In my opinion another option worth considering is jBPM from JBoss. I used it in one of my past projects. Integrating it back then with Spring was certainly a  bit tricky (especially asynchronous execution of Nodes), but it is doable. Interestingly, starting with version 4.0, JBPM provides native Spring integration. Unfortunately, I did not have any opportunity, yet, to try out JBPM 4.0.  JBPM is certainly much heavier compared to Apache Camel or Spring Integration. I would say that its focus is also slightly a different one. While it provides support for human task management during workflow executions, managing the state of your workflow nodes etc., it totally looses out compared to the available components, which are provided by Apache Camel.


A little bit jBPM on steroids is nexusBPM (An older blog post of mine about it is here). Developed by Intercontinental Hotels Group here in Atlanta, it is open-sourced at Sourceforge and provides a set of useful components in addition to the original JBpm distribution.


You probably would not necessarily think of Drools being a Workflow solution but what originally started out as a rules engine seems to venture increasingly into other areas as well. In fact, at least from a 30k foot view, it pretty much provides similar functionality as JBPM (Workflow, human task management etc.) and also provides a few components such as FTP, mail, executing system commands, etc.

What kind of baffles me is the fact that JBoss is maintaining 2 very similar products...

Cascading and Hadoop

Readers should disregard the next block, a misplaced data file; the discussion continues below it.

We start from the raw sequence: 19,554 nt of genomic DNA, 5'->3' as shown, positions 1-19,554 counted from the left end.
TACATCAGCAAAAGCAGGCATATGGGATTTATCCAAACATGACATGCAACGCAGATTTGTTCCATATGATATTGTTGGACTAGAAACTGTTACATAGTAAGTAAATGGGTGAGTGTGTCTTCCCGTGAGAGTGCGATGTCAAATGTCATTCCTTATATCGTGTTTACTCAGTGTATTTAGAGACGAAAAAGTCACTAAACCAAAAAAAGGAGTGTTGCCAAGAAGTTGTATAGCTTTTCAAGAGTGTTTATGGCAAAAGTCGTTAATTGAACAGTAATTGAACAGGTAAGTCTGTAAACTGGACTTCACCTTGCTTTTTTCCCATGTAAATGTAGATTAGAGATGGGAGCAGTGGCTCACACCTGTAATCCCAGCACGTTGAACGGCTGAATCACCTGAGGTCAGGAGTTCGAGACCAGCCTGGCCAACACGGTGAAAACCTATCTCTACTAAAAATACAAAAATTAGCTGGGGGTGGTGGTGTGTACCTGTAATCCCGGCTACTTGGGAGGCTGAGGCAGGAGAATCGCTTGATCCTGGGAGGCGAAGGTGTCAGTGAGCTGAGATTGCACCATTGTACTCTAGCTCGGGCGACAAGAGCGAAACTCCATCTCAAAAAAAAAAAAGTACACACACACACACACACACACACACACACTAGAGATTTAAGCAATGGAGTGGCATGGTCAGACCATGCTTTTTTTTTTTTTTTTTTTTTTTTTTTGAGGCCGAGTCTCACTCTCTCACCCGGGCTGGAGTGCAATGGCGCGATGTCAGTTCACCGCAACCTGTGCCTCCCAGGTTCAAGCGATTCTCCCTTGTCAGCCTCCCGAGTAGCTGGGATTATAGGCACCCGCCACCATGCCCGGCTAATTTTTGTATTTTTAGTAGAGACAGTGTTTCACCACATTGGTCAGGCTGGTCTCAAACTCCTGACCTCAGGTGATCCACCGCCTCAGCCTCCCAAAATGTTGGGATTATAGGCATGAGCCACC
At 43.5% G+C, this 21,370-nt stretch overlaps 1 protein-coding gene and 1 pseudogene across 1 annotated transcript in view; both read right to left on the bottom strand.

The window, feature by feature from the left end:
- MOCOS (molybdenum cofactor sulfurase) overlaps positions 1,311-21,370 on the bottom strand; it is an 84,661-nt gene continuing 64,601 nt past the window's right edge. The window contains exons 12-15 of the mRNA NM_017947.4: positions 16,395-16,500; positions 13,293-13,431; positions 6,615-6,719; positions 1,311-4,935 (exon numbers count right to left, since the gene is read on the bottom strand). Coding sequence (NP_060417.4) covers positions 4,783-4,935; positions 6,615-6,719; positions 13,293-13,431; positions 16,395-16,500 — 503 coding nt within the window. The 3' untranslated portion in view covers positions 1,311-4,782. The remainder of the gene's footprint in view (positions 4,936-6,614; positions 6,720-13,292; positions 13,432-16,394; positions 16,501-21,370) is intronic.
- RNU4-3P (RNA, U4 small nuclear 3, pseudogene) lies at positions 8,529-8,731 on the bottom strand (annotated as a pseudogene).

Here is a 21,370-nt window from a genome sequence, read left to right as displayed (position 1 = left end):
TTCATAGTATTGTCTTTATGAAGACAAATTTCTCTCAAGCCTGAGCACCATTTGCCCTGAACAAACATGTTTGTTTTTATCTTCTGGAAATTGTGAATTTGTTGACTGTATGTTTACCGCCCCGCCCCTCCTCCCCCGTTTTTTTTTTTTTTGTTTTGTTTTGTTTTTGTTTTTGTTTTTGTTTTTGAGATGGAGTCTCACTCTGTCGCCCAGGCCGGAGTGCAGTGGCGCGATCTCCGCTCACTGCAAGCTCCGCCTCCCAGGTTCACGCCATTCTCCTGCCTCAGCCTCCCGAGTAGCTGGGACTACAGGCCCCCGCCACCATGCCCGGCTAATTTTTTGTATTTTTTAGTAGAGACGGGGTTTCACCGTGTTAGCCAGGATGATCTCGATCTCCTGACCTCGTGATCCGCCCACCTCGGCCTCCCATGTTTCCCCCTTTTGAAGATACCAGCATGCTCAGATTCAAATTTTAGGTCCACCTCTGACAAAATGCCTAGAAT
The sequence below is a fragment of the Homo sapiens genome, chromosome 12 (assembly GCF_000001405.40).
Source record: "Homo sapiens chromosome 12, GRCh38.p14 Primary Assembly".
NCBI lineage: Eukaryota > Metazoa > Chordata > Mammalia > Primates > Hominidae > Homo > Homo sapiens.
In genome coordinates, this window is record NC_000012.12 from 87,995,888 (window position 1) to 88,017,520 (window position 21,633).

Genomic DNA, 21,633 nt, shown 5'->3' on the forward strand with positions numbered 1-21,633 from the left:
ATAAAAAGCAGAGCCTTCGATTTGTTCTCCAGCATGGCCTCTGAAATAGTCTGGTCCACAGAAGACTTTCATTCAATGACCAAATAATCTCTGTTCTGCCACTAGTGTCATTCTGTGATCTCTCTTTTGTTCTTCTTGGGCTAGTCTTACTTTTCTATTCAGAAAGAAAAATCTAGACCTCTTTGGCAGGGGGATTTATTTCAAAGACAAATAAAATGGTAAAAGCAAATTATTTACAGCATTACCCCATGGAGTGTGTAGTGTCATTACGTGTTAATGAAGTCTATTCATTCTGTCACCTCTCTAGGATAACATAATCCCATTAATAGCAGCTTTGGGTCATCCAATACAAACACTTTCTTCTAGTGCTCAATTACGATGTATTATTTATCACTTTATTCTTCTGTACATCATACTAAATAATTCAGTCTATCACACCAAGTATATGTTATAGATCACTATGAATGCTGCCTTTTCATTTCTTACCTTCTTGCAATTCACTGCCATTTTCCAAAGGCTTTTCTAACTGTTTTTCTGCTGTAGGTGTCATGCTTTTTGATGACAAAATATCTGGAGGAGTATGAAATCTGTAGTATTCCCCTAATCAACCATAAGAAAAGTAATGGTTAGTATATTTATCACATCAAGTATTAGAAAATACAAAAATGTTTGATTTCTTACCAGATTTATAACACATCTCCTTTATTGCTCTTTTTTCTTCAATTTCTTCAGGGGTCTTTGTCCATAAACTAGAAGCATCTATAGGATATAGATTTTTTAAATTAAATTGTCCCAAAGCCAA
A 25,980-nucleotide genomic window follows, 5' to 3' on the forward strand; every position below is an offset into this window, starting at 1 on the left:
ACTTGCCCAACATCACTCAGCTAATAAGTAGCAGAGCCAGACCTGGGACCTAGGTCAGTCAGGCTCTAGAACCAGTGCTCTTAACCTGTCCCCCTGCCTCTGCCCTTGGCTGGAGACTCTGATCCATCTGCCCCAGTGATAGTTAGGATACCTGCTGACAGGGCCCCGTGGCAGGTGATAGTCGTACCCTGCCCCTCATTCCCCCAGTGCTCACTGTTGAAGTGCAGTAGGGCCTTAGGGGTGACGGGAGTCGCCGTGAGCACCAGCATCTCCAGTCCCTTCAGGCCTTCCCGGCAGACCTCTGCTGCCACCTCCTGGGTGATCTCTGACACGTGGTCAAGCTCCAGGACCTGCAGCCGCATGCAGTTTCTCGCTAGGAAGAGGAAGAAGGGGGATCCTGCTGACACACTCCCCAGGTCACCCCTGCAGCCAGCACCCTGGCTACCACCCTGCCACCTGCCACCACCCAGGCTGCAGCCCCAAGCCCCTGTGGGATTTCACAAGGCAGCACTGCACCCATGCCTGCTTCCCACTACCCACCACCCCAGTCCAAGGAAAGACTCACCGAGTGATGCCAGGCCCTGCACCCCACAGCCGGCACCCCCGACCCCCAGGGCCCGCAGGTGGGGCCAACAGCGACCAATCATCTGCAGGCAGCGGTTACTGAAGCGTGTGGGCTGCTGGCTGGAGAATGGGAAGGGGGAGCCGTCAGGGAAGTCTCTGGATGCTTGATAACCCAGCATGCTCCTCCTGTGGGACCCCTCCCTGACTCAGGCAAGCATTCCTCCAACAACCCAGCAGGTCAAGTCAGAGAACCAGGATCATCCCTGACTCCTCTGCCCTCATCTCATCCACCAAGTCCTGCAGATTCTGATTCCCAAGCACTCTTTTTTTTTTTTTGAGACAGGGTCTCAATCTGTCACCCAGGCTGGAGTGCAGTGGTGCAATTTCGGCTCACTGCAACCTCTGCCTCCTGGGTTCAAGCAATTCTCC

If you need to process large amounts of file-based data, then Cascading might also be an interesting alternative. Cascading uses MapReduce to handle chunks of data. Interestingly, you can also use it for creating workflows. Not too long ago I attended an interesting presentation on that subject at AJUG. The presentation can be found here.

ESB like ServiceMix, Mule, OpenESB

Last in my list of alternative frameworks to Apache Camel is an entire category of solutions: Enterprise Service Buses (ESB). Enterprise Service Buses are basically stand-alone products, and as such, have a much heavier foot-print than for example Apache Camel which is basically just a set of light-weight Java APIs. In fact Apache Service Mix 4.0 is using Apache Camel under the hood in order to provide message routing. Besides Apache ServiceMix, you may also look into these OSS products:
This concludes my VERY high-level overview of frameworks/products that allow you to implement worklow and/or enterprise integration-based solutions. This whole subject could easily be extended into a more comprehensive article. Nevertheless, I hope I was able (within the limits of a blog post) to provide you with some good starting points.

¡Hasta la próxima!

Sunday, October 4, 2009

Camellos III - Zipping Files with Apache Camel Example

I played a bit more with Apache Camel and I extended my little Camellos project (See this blogpost for details, including for directions to get to the source code) by another simple Example:
  1. poll directory zip-input for any type of files
  2. pack the files using the Zip data format
  3. output files to the zip-output directory
I thought this would be an easy example to get my feet a bit more wet with Camel. Apache Camel provides 2 data formats for zipping files:
Interestingly, using the marshaller for the Zip data format, you're unable to generate standard zip file. Looking through the source code of the Zip daa format, it turns out that Apache Camel is using a DeflaterOutputStream to created the compressed data versus using a ZipOutputStream. A bug??

Thus, what a great opportunity to create my fist customized Camel Data Format implementation :-) I basically just took the existing ZipDataFormat class and converted it to using a ZipOutputstream, and by adding a single ZipEntry for my file. This works quite well.

I also added a reverse route for unzipping a file. One limitation exists. The zipfile can contain only one file. I am not sure, yet, how to solve the issue when you have more than one file in your zip file...I guess this may be a task for the Splitter or Aggregator components.